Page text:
Kickstart Configurator

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Linux, being a descendent of Unix, was designed with a powerful high-end server in mind. For that reason, Linux, like many Unix variants, comes with a wide assortment of configuration utilities. Some of these, such as the System Monitor, have Windows analogs you can relate to. However, some utilities, such as Kickstart Configurator, do not have any close analog in the Windows world. The Kickstart Configurator is a very useful KDE program. It is found under System Tools, and the main screen is shown in Figure 6.22. The Red Hat official documentation describes Kickstart in this manner: “Kickstart Configurator allows you to create a kickstart file using a graphical user interface, so that you do not have to remember the correct syntax of the file.” This means it allows you to generate a configuration script via a very easy to use graphical interface. It allows you to reconfigure all the things you set up in Chapter 2. It is often used by system administrators to create a single install script to be used for installs across an organization. From the basic configuration screen, you can change the language, mouse, keyboard, time zone, and other important settings.

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Figure 6.22: The Kickstart Configurator screen.

The next screen that is of particular interest to us is the Boot Loader Options screen, shown in Figure 6.23. As you can see, this screen allows you to choose which boot loader to use. Even though GRUB is the newest boot loader, you don’t have to use it. You can use LILO if you so desire. You can also choose to have a password on GRUB if you like.

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Figure 6.23: The Boot Loader Options screen.

After that, you come next to the Partition Information screen, shown in Figure 6.24. This screen should be used with great caution. You can readily see that one option is to remove all existing partitions. If you select this, you would wipe out your entire hard drive. This screen is of use only in certain restricted cases. For the most part, you will want to avoid altering anything on this screen.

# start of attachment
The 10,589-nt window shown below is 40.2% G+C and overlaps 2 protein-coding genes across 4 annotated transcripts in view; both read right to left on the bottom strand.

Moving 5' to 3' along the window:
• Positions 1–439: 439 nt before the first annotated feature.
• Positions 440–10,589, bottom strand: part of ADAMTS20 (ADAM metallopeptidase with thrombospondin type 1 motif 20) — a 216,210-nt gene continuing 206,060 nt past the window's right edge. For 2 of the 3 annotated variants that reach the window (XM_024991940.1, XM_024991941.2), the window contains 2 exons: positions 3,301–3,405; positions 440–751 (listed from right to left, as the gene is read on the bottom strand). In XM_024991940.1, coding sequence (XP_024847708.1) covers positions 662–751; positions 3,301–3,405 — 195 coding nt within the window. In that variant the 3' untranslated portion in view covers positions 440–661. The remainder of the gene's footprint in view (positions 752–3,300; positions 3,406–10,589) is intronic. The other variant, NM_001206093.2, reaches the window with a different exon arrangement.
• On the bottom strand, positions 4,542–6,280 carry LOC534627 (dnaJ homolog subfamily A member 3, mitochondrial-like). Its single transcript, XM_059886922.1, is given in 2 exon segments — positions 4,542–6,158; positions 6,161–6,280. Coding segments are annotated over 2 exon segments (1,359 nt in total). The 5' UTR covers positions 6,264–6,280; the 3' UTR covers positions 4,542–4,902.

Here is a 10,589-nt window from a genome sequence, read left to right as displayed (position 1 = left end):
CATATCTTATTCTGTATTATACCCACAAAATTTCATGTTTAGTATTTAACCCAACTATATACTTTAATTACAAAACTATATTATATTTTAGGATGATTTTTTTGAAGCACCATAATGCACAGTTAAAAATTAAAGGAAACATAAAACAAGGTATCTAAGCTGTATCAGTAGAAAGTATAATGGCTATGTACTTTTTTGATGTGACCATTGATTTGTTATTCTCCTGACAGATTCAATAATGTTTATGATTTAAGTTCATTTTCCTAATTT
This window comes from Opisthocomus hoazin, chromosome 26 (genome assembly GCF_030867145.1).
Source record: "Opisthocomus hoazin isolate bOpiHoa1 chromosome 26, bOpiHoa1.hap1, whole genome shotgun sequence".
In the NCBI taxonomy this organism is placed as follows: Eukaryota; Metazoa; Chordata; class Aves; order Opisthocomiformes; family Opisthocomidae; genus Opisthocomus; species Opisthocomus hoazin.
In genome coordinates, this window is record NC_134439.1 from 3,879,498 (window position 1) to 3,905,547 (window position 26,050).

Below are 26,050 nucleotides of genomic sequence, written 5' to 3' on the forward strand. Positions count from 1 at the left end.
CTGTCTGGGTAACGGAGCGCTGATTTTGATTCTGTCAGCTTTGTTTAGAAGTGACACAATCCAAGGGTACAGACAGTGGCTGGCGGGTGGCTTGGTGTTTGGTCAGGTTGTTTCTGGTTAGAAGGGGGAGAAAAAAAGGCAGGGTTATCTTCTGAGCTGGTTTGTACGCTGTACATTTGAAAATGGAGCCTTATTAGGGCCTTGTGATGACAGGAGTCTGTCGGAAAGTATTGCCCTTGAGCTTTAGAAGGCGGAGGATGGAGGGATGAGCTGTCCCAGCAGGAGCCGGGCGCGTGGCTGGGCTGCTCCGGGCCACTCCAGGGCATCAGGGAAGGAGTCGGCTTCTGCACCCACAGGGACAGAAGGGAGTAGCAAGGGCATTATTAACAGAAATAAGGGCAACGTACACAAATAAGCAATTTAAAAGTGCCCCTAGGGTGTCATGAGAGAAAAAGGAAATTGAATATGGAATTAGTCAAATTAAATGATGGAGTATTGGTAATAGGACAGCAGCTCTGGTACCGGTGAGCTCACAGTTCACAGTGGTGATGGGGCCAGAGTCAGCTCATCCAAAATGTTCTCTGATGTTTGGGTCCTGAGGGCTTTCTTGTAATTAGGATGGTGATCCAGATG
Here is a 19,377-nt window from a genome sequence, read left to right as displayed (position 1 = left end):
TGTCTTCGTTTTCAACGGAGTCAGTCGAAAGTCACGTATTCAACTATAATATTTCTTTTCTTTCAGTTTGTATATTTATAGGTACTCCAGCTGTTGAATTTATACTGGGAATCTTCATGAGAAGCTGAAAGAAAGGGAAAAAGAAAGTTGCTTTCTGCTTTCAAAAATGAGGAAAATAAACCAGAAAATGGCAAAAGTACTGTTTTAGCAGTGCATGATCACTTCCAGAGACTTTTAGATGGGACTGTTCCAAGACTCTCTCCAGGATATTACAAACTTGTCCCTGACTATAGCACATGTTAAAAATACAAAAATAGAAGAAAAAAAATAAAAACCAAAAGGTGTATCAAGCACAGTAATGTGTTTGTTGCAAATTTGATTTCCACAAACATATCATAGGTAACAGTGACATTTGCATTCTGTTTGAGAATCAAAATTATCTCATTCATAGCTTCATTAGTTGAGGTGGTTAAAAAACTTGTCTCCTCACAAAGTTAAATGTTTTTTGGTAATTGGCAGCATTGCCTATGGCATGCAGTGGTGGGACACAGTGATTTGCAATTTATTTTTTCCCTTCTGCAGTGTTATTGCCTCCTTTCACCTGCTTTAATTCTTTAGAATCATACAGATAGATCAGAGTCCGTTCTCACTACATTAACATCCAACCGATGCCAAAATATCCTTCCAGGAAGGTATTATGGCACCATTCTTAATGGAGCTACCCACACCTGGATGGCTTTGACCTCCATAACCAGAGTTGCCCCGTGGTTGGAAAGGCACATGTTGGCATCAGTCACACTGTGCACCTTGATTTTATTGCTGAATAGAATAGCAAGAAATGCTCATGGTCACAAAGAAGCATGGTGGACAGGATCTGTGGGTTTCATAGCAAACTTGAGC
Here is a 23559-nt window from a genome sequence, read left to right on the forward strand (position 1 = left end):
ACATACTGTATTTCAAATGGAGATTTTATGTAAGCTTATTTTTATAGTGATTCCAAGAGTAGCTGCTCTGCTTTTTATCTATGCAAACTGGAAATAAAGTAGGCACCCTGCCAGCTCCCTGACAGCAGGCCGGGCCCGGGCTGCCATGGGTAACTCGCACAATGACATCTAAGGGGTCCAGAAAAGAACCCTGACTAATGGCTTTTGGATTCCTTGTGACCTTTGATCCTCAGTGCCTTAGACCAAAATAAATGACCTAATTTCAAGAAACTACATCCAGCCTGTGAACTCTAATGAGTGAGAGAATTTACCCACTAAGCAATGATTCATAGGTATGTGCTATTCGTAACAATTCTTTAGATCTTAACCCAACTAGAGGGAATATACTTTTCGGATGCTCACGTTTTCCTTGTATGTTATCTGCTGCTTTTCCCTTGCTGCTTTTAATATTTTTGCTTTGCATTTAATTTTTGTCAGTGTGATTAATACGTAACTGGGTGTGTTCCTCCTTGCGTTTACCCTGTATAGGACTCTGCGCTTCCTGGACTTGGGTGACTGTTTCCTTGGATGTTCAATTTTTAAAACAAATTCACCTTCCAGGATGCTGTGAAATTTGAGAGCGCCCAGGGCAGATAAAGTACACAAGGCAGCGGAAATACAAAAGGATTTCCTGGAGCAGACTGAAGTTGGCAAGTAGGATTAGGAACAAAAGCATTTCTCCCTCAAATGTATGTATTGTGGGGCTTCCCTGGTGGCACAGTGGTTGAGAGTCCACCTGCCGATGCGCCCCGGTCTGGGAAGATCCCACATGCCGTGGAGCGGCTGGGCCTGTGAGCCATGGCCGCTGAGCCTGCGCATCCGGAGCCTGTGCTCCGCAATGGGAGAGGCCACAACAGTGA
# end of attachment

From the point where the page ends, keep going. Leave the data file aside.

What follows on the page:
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Figure 6.24: The Partition Information screen.

The next two screens, Network Configuration and Authentication, provide yet another way to configure options we have already explored. We have seen three different ways to configure your network card after installation. Also recall from our earlier discussion of authentication that, if you lack any substantial familiarity with security, you should probably leave the authentication at default settings.

The Firewall Configuration screen, like the two preceding screens, provides yet another way to configure a particular part of your system. We mentioned firewall configuration during the initial install and noted that you could always reconfigure the firewall settings at a later date, as you learned more about networks. The Kickstart Configurator is one of the vehicles you can use to reconfigure your firewall.

The X Configuration screen, shown in Figure 6.25, is quite interesting. With this screen you can reconfigure your system’s screen resolution, video card, monitor, and default desktop. This screen is likely to be of interest even to casual users. One setting that people on any system (Windows, Macintosh, or Linux) seem inclined to change from time to time is their display settings.

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Figure 6.25: The X Configuration screen.

The final three sections of Kickstart Configurator are used only to alter how an installation proceeds. Since we have already installed, these particular settings are not important to us at this time. If at some later date you want to install a new version of Red Hat, you can follow the installation instructions.



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Moving From Windows to Linux
Moving From Windows To Linux (Charles River Media Networking/Security)
ISBN: 1584502800
EAN: 2147483647
Year: 2004
Pages: 247
Authors: Chuck Easttom

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